2 months ago

Tales of wall: How Chikamara and Graffities have changed over time

Chika Mara was first used as an outlet for public announcements, social commentary, and political messaging
Chika Mara was first used as an outlet for public announcements, social commentary, and political messaging Photo : Md. Emran Hosen

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Graffiti has made a unique name in Bangladesh and within its cultural landscape, where it is often seen as an act of artistic expression and urban resentment. Graffiti, which has its roots in the country's historical and sociopolitical setting, has evolved from traditional forms to contemporary street art, changing urban landscapes and establishing the distinctive cultural identity of places like Dhaka.

Bangladesh has a rich graffiti history intimately associated with the nation's political upheavals and cultural shifts. 'Chika Mara,' or writing or sketching on walls, is one of Bangladesh's oldest public art types. 

During the Liberation War of 1971, this technique became a potent political speech and resistance tool. Slogans and pictures evoked strong feelings in the populace and called for solidarity against Pakistan's repressive rule. 

Chika Mara was first used as an outlet for public announcements, social commentary, and political messaging. It offered the general public a voice, allowing them to voice their thoughts and participate in the national discourse. 

Chika Mara has changed over time, absorbing more creative components and becoming a dynamic cultural phenomenon. It now represents social, religious, and artistic themes exploring words of wisdom, quotations from the holy books, and the objectives of the development sector. Some are also found in advertisements. 

The busy roads and secret passageways have become blank canvases for graffiti artists hoping to enhance the urban landscape. Graffiti in Dhaka sometimes consists of magnificent murals and detailed patterns representing a broad range of subjects, from abstract art to cultural heritage and societal challenges.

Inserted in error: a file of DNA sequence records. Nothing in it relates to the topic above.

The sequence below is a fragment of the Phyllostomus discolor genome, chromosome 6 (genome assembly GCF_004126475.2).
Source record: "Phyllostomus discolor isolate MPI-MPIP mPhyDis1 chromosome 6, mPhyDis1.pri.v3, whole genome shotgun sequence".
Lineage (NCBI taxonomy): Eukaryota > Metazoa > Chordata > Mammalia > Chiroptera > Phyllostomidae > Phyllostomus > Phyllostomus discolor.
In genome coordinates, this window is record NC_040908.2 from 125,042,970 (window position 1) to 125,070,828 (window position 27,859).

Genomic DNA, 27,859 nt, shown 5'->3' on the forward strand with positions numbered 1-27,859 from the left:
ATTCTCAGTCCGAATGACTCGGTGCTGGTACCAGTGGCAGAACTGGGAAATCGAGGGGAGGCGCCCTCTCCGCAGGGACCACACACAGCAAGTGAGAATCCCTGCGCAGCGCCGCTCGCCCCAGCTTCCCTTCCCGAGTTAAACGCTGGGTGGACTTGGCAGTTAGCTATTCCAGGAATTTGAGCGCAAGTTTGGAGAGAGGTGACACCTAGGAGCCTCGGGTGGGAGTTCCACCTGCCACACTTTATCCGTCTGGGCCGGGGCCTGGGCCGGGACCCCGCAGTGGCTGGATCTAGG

Renowned locations like Shahbagh, the campus of Dhaka University, and other public sites have developed into hotspots for graffiti art, with each artwork adding to the city's distinctive character. 

During election seasons, walls are covered with candidate photos and campaign slogans. Graffiti provides a forum for protest during social turmoil when demands for justice and structural reform are made. 

For example, graffiti commemorating the Language Movement of 1952 or the Liberation War of 1971 arouses strong pride and nostalgia. 

The way that different generations view and value graffiti varies greatly. The older generation, who saw Chika Mara come to prominence during the freedom movement, frequently sees graffiti as a strong representation of resiliency and resistance. 

They remember an era when walls were the primary means of organising the public and spreading important messages. On the other hand, the younger generation views graffiti as a way to express themselves artistically and to make their environment look nicer. 

They view graffiti as a symbol of modernism, originality, and inventiveness that combines classic and contemporary components. This perceived gap between generations emphasises how graffiti is a dynamic art form that can change with time without losing its essential qualities.

Rashik Razzaque, studying in the Department of International Relations at the University of Dhaka, shares insights on graffiti, portraying it as a street art form strategically placed to captivate public attention. 

He highlights artists' expressions of societal critiques and calls for reform, often challenging conservative and authoritarian views. 

Though some may consider this 'vandalism', these impactful messages are predominantly crafted anonymously due to potential legal ramifications, underscoring the clandestine nature of this form of expression. 

Be it for social change or preaching peace and harmony, the various messages circulated on the city walls have little to do with the actual changes. However, they provide the streets with a beautiful look, where a wannabe photographer might find his subject, get influenced by the words, and participate in fundamental changes. 

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